“The French ended up turning the table over yesterday, but without breaking the crockery.”
This is how the Editor-in-Chief of one regional newspaper, La Voix du Nord, described the first round of the presidential election, which saw centrist Emmanuel Macron finish first, above far-right Marine Le Pen. He is now widely expected to beat Le Pen in the run-off in a fortnight’s time and become France’s next president.
It is easy to look at Macron’s résumé and policies and conclude he is an ‘establishment’ politician. He trained at France’s prestigious École Nationale d’Administration, before becoming an investment banker at Rothschild and later a minister under François Hollande. Unlike the populist left and right he favours closer links with Germany and liberalising economic reforms.
Yet like Le Pen he has succeeded in presenting himself as an outsider who can shake things up. He has risen to the cusp of the presidency despite having never been elected before. Rather than standing within an existing party, he formed a political movement, En Marche!, which aims to bypass the party system, and attract people and use ideas from both left and right.
I spent some time with Macron supporters in Lens, a town in the north-east Pas-de-Calais region. It has the sleepy atmosphere of somewhere which has perhaps seen better days. Visitors are greeted by a hollowed-out former cinema opposite the train station which now looks like a stage prop.
On Sunday, far-right Marine Le Pen took 37 percent of the town’s votes, far ahead of Jean-Luc Mélenchon, with 23 percent, Emmanuel Macron, with 17 percent, and François Fillon, with 10 percent.
Pas-de-Calais is on the frontline of the convulsions in French politics. It has historically been a Socialist stronghold, but with one of the highest rates of unemployment in mainland France (at 12.2 percent) it has become fertile ground for Le Pen’s Front National party.
Can Macron offer a popular, alternative vision to areas like these? As president will he be able to stem the support for the far-right in less privileged areas of France?
Traditionally on the centre-right, Josette Dautriche became disillusioned after Nicolas Sarkozy tacked to the hard right in his failed bid to get re-elected as president in 2012 as he tried to attract supporters of Le Pen by talking tough on immigration.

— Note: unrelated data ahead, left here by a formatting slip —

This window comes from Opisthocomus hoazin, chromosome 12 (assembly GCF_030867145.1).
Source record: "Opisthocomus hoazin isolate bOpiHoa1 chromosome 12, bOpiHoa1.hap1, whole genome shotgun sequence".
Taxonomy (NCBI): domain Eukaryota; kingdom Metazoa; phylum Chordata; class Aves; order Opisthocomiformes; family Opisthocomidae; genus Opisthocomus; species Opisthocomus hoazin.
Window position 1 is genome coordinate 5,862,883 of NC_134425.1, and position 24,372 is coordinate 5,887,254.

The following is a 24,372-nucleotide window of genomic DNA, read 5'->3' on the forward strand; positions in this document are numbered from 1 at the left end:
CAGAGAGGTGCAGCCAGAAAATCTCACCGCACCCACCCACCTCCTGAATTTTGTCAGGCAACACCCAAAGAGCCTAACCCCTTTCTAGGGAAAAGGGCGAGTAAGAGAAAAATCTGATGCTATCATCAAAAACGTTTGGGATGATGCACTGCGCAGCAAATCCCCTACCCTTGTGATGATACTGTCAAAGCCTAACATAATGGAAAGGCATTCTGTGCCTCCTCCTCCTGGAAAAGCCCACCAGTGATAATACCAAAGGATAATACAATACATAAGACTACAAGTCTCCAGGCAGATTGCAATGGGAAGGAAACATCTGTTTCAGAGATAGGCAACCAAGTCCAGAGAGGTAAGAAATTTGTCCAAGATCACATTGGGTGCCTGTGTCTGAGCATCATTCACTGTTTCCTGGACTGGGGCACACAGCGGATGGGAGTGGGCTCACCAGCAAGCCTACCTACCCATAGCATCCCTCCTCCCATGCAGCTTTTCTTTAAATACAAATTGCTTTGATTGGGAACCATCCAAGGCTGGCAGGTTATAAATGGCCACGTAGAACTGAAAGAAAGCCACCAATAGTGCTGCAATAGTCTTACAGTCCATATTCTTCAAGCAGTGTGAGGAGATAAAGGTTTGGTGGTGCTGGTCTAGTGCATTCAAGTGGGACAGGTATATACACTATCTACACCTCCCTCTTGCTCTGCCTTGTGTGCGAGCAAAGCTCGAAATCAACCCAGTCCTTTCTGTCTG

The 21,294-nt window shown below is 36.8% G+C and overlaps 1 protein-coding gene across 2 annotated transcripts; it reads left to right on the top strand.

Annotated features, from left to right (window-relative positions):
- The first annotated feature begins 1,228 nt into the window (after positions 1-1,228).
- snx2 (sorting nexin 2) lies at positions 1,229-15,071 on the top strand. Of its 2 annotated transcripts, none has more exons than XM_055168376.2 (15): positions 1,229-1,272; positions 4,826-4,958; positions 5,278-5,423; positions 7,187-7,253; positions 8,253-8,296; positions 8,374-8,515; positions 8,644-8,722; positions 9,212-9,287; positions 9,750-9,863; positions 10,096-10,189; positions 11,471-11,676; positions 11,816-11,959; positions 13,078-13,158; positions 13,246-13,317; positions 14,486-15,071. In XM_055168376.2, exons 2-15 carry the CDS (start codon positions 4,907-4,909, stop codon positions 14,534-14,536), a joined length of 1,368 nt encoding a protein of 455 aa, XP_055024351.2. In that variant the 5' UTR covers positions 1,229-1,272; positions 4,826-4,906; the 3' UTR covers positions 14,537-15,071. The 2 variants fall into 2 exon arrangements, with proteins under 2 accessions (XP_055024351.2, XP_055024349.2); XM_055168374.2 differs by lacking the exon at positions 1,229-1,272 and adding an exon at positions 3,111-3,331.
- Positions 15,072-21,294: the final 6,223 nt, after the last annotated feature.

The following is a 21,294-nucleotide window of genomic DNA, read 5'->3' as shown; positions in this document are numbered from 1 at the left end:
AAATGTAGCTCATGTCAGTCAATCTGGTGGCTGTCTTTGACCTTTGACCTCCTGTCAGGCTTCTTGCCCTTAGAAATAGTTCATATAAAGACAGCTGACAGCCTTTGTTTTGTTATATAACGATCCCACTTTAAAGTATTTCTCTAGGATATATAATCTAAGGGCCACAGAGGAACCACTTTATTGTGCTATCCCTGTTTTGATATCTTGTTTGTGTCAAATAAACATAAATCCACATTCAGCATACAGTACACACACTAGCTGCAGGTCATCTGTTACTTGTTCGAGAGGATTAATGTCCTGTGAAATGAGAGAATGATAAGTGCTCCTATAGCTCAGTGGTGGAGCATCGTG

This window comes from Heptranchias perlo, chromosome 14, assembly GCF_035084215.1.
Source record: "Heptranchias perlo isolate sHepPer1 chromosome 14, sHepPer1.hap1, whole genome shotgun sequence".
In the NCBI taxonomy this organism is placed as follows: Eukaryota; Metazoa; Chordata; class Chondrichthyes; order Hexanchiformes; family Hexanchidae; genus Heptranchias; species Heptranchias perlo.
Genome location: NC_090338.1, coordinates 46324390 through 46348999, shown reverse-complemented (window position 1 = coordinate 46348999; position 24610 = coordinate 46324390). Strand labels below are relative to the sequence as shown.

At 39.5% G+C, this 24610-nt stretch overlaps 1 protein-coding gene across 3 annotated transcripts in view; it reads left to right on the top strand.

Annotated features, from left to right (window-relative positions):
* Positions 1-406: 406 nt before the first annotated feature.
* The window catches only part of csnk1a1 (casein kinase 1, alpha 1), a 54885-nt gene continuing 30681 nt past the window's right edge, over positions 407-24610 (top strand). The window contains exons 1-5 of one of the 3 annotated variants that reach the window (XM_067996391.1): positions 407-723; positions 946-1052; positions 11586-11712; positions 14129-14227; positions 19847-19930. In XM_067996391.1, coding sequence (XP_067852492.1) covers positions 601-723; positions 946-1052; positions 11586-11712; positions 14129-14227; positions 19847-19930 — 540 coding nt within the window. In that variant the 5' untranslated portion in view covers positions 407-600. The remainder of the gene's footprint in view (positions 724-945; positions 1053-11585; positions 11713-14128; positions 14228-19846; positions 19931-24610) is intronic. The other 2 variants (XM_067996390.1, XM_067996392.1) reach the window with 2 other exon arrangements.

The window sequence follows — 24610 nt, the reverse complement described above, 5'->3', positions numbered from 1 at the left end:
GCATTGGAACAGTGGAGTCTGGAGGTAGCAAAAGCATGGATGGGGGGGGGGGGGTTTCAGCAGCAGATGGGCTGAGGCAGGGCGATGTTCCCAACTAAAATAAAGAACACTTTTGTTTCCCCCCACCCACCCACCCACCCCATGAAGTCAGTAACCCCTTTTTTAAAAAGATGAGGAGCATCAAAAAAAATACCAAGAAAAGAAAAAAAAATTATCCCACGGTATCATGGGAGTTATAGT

“I didn’t recognise myself at all anymore in any politician,” she tells me. When Macron came to prominence, she realised she shared his ideas.
Another volunteer was previously on the centre-right as well, but others used to back the Socialists or the Greens.
Dautriche was partly compelled to campaign for Macron out of fear of Marine Le Pen becoming president: “If you want to stop the Front National, you have to be on the ground and fight.”
Unlike Macron, Le Pen is a career politician. She worked her way up through the party her father founded, the Front National, and is currently an MEP and a regional councillor.
Josette Dautriche, second from right, and Marie-Christine Playe, third from right, with other supporters
Dautriche and another volunteer, Marie-Christine Playe, believes the rise of the far-right is linked to unemployment in the region.
Playe has Front National-supporting cousins. She tells me: “We do not like Marine Le Pen – we hate her – but the people who vote for her, we say they are our people, they are the people from our family.”
The pair believe Macron’s policies can help the region.
Dautriche thinks tradesmen and shopkeepers find it difficult to employ people because regulations are too rigid and expensive: it is necessary to “liberate work, liberate business”. She tells me Macron supports this while also saying “we cannot leave people by the side of the road”.
What seems to motivate the supporters I met the most is the idea that Macron will offer “a renewal of political life”, breaking through a system seen as inaccessible, corrupt and inefficient.
François Fillon, the defeated candidate for the right-wing Republicans, was elected in that party’s primaries after talking about the need to be clean in politics. This was a way to differentiate himself from Nicolas Sarkozy, who was also standing and has been dogged by corruption allegations.
Yet since then Fillon has himself been put under investigation in a ‘fake jobs’ scandal.
Dautriche says that police officers are expected to have a blank criminal record and likewise politicians who are convicted of a crime should not return to politics.
She believes citizens have been locked out of politics, but “Macron, he wants to blow up the barriers”. She likes his intention to stand candidates from a non-political background under the En Marche! banner in June’s legislative elections. He also wants an even split of men and women from the movement in parliament.
For another volunteer, Marie-Christine Playe: “It’s the first time you have someone who says ‘I want people who are new to everything.’”
Macron has inspired many who are fed up with traditional party politics. If he becomes president he will have to live up to their expectations. As one man told me at a Macron supporters’ party on Sunday: “The people are waiting.”